The SDQ was selected because of the dimensions of behavior assessed, its brevity, the high correlations with well accepted but much longer child behavior measures [40], and its wide use in both resource rich and poor countries [41], [42]. One study reports SDQ differences between institutionalized and non-institutionalized children in the Netherlands, relating the findings to the low prevalence of secure attachment in the institutionalized group [43]. Although the SDQ has no published data regarding its psychometric properties or standardization in the five countries reported herein, its validity is supported by translation and use in 67 languages and the care with which translations and back translations are conducted in each of our study sites with native language speakers. In wealthy nations, mean scores range from 7.1 to 8.4 with scores indicating elevated (one standard deviation above the group mean) difficulties ranging from 12.8 to 14.3.

Cognitive development.

Subtests from the Kaufman Assessment Battery for Children-II (KABC-II) [44] were used to evaluate the children's intellectual functioning. The KABC-II was chosen because it has been successfully utilized in low resource settings [45]; the visual attractiveness of the materials and tactile nature of the tests make them engaging for children around the world. Subtests appropriate for children ages 3 through 18 were used that can be administered with limited oral language, making them less dependent on language differences, and could be performed in less than 30 minutes. To assess sequential processing and short term memory through visual-motor abilities, spatial relations and visual motor integration, sustained attention, and visual problem solving abilities, 3 of the 5 subtests were chosen: Hand Movements, Triangles, and Pattern Reasoning. The scores reported here are the mean subtest scaled scores using the test's normative data for child age with a test result range from 0–19 with higher being better. The use of U.S. norms was justified because the scores were used to test group differences in an age-standardized way and not to assess individual child abilities.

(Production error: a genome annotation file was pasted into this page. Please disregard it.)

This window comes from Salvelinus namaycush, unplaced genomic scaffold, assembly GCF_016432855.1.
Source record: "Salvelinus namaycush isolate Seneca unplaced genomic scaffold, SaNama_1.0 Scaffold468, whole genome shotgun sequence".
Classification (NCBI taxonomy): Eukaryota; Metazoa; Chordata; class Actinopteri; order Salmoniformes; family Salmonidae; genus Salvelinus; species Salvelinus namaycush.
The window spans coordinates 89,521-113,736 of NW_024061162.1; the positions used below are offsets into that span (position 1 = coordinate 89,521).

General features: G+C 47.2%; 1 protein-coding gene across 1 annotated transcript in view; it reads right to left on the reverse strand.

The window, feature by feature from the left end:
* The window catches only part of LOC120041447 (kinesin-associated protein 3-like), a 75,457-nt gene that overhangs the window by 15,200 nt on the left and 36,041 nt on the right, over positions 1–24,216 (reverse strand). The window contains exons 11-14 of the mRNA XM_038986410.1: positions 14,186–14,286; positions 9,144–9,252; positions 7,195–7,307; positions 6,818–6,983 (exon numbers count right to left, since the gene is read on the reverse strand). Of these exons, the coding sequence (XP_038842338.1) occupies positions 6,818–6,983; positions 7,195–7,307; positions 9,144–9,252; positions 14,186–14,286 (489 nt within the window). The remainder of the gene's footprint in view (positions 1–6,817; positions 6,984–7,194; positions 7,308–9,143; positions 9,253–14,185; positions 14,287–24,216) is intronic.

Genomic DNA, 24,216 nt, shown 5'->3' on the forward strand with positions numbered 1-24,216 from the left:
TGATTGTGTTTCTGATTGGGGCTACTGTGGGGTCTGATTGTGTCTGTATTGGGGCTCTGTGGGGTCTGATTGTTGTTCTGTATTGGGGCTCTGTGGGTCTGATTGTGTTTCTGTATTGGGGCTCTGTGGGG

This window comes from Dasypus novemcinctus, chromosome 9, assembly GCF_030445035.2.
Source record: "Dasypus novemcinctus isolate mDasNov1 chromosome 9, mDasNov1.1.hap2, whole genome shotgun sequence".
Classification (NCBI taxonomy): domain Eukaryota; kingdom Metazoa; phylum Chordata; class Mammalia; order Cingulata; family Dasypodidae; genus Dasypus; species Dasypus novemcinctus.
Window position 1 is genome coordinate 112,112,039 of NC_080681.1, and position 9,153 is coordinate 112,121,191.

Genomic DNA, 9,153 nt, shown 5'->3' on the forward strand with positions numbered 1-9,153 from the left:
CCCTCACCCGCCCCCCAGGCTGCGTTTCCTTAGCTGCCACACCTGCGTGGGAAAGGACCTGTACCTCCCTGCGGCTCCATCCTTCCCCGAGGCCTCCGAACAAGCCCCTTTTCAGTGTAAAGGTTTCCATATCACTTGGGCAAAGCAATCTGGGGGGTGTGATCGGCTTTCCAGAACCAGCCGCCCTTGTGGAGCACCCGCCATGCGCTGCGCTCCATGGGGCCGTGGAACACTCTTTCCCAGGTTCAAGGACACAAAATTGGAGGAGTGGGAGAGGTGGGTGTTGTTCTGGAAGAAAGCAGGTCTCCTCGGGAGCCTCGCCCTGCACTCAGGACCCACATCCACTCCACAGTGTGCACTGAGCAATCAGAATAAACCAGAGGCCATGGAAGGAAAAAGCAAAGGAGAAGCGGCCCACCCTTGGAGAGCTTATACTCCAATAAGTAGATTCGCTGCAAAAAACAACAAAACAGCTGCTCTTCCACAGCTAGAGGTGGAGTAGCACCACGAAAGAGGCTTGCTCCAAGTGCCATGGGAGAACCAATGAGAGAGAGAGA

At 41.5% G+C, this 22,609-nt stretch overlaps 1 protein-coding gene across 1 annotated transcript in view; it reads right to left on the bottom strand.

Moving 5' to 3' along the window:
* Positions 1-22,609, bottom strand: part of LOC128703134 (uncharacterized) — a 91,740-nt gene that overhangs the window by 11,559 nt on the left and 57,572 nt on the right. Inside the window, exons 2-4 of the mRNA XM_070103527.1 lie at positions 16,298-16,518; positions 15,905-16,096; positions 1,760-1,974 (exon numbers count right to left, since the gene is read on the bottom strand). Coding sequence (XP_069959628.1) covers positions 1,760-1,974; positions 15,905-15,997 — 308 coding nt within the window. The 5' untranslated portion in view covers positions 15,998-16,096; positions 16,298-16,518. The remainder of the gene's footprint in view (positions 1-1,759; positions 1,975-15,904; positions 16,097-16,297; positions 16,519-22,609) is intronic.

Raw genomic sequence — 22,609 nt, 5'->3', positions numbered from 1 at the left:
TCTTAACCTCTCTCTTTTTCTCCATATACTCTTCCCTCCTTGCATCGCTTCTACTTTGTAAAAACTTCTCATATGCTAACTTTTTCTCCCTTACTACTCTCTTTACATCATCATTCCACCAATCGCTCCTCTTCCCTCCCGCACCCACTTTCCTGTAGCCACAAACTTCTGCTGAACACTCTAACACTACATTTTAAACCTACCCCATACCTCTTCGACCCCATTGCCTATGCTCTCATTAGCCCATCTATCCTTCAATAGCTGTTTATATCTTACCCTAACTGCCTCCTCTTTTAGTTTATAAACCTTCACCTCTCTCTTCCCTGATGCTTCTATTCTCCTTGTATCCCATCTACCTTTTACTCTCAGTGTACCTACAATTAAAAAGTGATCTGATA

The child's attention, motivation, and memory were assessed using a “Market List”, which is an adaptation of the California Verbal Learning Test (CVLT- Children's Version.) [46] The CVLT is used in a variety of settings to assess verbal learning and memory in children. The Market List was adapted to each site with the assistance of the local interviewers to reflect 15 items that would be seen in a local market, following the three semantic categories of the original CVLT. The child is read a list of items he/she might see in a market and asked to repeat the list. The items on the list were chosen to be common in everyday life in that area, even for a child who has not been to a local market. For this report, the score used for analysis was the mean of three administrations of the list.